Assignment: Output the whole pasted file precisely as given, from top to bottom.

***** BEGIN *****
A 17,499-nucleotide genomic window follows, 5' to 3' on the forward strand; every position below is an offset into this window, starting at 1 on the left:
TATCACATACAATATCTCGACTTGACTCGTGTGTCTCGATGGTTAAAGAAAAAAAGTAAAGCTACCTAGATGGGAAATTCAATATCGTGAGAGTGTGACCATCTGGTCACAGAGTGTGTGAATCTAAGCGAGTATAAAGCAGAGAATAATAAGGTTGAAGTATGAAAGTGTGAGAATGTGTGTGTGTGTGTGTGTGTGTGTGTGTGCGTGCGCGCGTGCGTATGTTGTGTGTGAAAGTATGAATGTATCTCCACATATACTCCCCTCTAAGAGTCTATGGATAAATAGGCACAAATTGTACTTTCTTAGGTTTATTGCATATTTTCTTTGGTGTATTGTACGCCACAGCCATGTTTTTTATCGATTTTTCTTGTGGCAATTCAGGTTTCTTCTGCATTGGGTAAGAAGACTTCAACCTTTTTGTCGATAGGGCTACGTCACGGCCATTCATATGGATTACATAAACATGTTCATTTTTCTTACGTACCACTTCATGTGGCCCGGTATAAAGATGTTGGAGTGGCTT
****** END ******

A 17,499-nucleotide genomic window follows, 5' to 3' on the forward strand; every position below is an offset into this window, starting at 1 on the left:
TATCACATACAATATCTCGACTTGACTCGTGTGTCTCGATGGTTAAAGAAAAAAAGTAAAGCTACCTAGATGGGAAATTCAATATCGTGAGAGTGTGACCATCTGGTCACAGAGTGTGTGAATCTAAGCGAGTATAAAGCAGAGAATAATAAGGTTGAAGTATGAAAGTGTGAGAATGTGTGTGTGTGTGTGTGTGTGTGTGTGTGCGTGCGCGCGTGCGTATGTTGTGTGTGAAAGTATGAATGTATCTCCACATATACTCCCCTCTAAGAGTCTATGGATAAATAGGCACAAATTGTACTTTCTTAGGTTTATTGCATATTTTCTTTGGTGTATTGTACGCCACAGCCATGTTTTTTATCGATTTTTCTTGTGGCAATTCAGGTTTCTTCTGCATTGGGTAAGAAGACTTCAACCTTTTTGTCGATAGGGCTACGTCACGGCCATTCATATGGATTACATAAACATGTTCATTTTTCTTACGTACCACTTCATGTGGCCCGGTATAAAGATGTTGGAGTGGCTT